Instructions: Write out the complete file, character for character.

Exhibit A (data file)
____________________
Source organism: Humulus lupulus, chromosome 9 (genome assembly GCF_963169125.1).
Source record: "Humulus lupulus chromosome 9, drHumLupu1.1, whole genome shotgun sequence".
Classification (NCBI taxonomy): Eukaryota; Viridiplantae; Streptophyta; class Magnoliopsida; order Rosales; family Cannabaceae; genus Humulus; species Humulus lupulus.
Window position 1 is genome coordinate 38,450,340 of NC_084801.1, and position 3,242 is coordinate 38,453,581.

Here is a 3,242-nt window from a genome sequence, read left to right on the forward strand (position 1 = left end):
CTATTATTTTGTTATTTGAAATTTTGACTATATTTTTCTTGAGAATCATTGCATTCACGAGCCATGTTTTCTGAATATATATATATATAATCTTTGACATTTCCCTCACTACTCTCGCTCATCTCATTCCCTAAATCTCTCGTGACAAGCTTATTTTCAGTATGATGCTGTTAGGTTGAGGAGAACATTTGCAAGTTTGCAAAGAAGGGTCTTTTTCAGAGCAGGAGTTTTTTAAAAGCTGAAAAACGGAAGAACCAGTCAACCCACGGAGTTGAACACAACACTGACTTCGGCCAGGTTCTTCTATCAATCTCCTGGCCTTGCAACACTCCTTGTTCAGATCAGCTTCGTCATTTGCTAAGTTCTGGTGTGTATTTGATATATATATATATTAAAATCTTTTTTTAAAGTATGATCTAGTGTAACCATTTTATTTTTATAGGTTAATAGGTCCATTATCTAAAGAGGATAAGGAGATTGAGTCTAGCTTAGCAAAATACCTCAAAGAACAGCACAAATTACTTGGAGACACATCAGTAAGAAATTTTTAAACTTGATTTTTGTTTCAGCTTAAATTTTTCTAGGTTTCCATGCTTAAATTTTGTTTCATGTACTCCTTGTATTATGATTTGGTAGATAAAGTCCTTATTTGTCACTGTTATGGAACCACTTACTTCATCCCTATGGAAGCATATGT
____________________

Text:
Source organism: Humulus lupulus, chromosome 9 (genome assembly GCF_963169125.1).
Source record: "Humulus lupulus chromosome 9, drHumLupu1.1, whole genome shotgun sequence".
Classification (NCBI taxonomy): Eukaryota; Viridiplantae; Streptophyta; class Magnoliopsida; order Rosales; family Cannabaceae; genus Humulus; species Humulus lupulus.
Window position 1 is genome coordinate 38,450,340 of NC_084801.1, and position 3,242 is coordinate 38,453,581.

Here is a 3,242-nt window from a genome sequence, read left to right on the forward strand (position 1 = left end):
CTATTATTTTGTTATTTGAAATTTTGACTATATTTTTCTTGAGAATCATTGCATTCACGAGCCATGTTTTCTGAATATATATATATATAATCTTTGACATTTCCCTCACTACTCTCGCTCATCTCATTCCCTAAATCTCTCGTGACAAGCTTATTTTCAGTATGATGCTGTTAGGTTGAGGAGAACATTTGCAAGTTTGCAAAGAAGGGTCTTTTTCAGAGCAGGAGTTTTTTAAAAGCTGAAAAACGGAAGAACCAGTCAACCCACGGAGTTGAACACAACACTGACTTCGGCCAGGTTCTTCTATCAATCTCCTGGCCTTGCAACACTCCTTGTTCAGATCAGCTTCGTCATTTGCTAAGTTCTGGTGTGTATTTGATATATATATATATTAAAATCTTTTTTTAAAGTATGATCTAGTGTAACCATTTTATTTTTATAGGTTAATAGGTCCATTATCTAAAGAGGATAAGGAGATTGAGTCTAGCTTAGCAAAATACCTCAAAGAACAGCACAAATTACTTGGAGACACATCAGTAAGAAATTTTTAAACTTGATTTTTGTTTCAGCTTAAATTTTTCTAGGTTTCCATGCTTAAATTTTGTTTCATGTACTCCTTGTATTATGATTTGGTAGATAAAGTCCTTATTTGTCACTGTTATGGAACCACTTACTTCATCCCTATGGAAGCATATGT